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July US job creation beats expectations; unemployment ticks down to 4.3%

Nonfarm payroll employment in the U.S. increased by 209,000 in July, and the unemployment rate decreased to 4.3% from 4.4% in the previous month.

Econoday data made available by Bloomberg indicated that the consensus estimate for month-over-month job gains was 178,000. The unemployment rate was expected to drop to 4.3%.

Average hourly earnings for employees on private nonfarm payrolls increased by 9 cents to $26.36 in July. Average hourly earnings rose by 65 cents, or 2.5%, on a year-over-year basis, according to the U.S. Department of Labor.

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Total private payrolls increased to 205,000 in July from 194,000 in June, the Labor Department said.

The number of long-term unemployed, or those who have been jobless for at least 27 weeks, rose to 1.8 million in the month from 1.7 million in June and accounted for 25.9% of the unemployed. The labor force participation rate increased slightly to 62.9% in the month from 62.8% in June.

The number of involuntary part-time workers, or individuals who would prefer full-time employment, was essentially unchanged at 5.3 million in July.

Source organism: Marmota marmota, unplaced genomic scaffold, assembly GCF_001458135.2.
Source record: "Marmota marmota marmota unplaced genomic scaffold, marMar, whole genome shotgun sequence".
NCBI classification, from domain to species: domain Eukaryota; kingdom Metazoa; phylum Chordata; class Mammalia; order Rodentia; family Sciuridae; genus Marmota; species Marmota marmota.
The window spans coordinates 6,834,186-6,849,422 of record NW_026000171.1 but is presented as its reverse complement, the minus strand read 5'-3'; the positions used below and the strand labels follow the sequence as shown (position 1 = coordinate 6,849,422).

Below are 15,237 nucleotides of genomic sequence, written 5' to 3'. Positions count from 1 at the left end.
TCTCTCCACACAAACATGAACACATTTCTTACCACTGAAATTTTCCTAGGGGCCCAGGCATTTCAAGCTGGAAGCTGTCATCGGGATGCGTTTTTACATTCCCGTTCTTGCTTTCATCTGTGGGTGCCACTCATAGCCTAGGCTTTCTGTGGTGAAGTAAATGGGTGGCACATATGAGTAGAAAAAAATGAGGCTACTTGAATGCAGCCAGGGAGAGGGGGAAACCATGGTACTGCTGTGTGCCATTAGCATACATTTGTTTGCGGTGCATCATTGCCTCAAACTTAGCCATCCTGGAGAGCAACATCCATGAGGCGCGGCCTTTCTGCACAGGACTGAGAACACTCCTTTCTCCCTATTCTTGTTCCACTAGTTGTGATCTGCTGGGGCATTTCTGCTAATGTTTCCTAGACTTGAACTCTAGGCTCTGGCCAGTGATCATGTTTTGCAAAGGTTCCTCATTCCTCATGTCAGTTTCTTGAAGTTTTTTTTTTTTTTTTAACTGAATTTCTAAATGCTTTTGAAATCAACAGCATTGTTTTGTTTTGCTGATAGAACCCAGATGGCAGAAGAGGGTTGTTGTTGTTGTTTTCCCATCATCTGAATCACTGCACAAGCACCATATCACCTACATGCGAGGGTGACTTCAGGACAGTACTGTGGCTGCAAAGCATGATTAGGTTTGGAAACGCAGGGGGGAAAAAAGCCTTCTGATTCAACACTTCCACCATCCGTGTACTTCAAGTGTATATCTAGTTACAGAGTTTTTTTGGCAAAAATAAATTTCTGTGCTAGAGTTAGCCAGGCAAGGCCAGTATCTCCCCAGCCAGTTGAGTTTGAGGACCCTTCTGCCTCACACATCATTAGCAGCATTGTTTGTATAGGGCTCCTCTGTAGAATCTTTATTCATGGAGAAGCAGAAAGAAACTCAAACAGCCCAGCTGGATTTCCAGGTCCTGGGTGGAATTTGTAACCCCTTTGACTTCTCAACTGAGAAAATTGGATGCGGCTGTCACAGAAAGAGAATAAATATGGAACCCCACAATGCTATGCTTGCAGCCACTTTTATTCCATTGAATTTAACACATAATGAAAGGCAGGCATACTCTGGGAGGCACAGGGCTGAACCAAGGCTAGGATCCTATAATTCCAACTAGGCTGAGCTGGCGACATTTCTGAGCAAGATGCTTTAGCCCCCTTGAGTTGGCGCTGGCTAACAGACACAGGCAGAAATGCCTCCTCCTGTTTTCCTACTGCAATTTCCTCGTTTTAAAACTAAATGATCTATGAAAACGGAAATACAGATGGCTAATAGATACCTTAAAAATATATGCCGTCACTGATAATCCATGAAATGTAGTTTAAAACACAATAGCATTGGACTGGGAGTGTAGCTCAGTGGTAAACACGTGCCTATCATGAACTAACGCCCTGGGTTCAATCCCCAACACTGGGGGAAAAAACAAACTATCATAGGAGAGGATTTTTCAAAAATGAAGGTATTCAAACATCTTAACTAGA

The May payroll number was revised down to 145,000 jobs added from 152,000, and the change for June was revised up to 231,000 jobs added from 222,000.

The food services and drinking places added 53,100 jobs in the month, professional and business services added 49,000 jobs and healthcare added 39,400 jobs.

The mining industry added 1,200 jobs in July from June, while other major industries, including construction, manufacturing, wholesale trade, retail trade, transportation and warehousing, information, financial activities, and government, showed little change over the month.

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